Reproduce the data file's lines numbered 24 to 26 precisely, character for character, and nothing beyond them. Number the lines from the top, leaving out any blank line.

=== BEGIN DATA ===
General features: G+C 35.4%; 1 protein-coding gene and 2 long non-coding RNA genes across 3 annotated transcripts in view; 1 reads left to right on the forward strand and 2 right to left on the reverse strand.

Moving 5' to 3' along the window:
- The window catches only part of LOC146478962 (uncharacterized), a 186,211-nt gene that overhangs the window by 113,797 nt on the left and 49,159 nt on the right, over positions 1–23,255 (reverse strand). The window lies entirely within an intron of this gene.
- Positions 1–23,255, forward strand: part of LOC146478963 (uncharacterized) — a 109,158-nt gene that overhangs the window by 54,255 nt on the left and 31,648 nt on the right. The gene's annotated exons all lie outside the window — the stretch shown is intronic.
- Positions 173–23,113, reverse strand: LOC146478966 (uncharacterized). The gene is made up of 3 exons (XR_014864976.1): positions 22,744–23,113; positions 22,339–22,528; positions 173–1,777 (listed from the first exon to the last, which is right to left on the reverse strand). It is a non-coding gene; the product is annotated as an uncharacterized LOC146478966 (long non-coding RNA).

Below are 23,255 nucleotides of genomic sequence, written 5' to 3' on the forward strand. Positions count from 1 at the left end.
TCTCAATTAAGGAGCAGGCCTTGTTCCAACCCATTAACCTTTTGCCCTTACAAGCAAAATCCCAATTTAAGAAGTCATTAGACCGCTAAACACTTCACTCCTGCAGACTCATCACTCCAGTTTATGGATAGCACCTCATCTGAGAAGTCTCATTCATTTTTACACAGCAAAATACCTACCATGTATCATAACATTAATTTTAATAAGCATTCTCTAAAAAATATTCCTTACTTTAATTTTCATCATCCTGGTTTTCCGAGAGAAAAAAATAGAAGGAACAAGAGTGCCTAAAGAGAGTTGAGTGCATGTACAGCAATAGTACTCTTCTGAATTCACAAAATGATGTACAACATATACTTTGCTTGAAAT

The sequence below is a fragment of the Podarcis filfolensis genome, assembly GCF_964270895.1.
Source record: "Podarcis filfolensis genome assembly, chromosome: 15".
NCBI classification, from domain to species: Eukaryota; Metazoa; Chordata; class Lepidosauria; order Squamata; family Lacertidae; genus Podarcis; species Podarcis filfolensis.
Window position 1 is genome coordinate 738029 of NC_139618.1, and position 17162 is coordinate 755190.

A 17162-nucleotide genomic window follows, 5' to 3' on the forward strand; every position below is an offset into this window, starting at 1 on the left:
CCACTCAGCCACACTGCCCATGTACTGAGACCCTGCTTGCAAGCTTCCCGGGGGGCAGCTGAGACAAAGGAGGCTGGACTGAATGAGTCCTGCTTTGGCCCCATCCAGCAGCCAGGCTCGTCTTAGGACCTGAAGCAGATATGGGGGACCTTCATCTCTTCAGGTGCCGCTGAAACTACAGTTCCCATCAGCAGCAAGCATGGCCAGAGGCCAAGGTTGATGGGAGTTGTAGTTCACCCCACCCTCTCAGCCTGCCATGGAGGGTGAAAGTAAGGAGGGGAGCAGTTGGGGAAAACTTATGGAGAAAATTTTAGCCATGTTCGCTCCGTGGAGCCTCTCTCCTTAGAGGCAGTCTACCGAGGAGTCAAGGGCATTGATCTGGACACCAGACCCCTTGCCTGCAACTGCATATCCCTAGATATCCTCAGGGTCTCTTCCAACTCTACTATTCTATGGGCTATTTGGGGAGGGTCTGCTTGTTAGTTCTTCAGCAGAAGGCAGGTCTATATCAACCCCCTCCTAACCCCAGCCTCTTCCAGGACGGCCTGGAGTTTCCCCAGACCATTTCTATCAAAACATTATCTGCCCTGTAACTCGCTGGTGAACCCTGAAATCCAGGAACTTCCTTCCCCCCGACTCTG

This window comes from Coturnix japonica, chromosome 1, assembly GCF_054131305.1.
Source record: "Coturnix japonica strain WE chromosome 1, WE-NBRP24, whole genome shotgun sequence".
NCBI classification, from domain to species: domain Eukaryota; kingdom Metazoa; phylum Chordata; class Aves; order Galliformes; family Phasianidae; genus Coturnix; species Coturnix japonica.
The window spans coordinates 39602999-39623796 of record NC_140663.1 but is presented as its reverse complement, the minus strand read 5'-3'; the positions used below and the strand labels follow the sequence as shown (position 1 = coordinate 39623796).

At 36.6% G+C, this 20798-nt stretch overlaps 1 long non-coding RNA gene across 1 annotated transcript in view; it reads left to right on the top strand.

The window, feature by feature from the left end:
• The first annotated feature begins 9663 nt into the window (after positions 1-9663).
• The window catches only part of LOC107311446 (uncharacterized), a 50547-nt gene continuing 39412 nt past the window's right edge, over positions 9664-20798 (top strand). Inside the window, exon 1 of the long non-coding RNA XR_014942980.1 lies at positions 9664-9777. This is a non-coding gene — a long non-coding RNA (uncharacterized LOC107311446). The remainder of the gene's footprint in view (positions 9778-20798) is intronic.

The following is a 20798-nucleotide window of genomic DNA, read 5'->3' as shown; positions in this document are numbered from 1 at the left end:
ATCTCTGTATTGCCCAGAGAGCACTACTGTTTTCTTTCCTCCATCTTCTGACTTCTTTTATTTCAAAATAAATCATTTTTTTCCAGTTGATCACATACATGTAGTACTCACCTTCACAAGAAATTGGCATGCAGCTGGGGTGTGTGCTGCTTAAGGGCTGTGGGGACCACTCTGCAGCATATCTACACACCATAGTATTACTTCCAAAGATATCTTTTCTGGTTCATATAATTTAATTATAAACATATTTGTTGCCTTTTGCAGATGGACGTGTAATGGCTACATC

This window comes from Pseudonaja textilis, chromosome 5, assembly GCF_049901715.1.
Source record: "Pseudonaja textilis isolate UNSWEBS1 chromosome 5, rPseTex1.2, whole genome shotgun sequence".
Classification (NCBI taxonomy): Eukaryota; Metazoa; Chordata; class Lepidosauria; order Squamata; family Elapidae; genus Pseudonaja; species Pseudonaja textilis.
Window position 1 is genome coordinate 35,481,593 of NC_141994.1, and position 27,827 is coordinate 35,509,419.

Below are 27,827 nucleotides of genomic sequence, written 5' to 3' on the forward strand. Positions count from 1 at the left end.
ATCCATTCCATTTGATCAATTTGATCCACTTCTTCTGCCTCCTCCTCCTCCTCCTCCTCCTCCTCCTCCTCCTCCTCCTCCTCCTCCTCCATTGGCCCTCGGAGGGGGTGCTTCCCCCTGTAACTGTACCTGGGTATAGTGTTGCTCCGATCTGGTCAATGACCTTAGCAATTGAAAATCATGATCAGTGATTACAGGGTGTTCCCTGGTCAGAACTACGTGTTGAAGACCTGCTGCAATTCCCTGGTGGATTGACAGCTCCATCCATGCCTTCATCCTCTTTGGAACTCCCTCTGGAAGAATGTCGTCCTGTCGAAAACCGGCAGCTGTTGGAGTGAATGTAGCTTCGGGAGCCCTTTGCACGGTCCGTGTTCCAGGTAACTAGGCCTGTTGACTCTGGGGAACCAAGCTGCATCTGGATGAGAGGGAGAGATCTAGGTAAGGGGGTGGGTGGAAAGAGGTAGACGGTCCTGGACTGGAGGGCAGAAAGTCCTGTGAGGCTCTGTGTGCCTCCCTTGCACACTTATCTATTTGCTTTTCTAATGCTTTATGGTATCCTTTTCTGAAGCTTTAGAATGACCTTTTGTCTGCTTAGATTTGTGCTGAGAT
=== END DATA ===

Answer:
This window comes from Pseudonaja textilis, chromosome 5, assembly GCF_049901715.1.
Source record: "Pseudonaja textilis isolate UNSWEBS1 chromosome 5, rPseTex1.2, whole genome shotgun sequence".
Classification (NCBI taxonomy): Eukaryota; Metazoa; Chordata; class Lepidosauria; order Squamata; family Elapidae; genus Pseudonaja; species Pseudonaja textilis.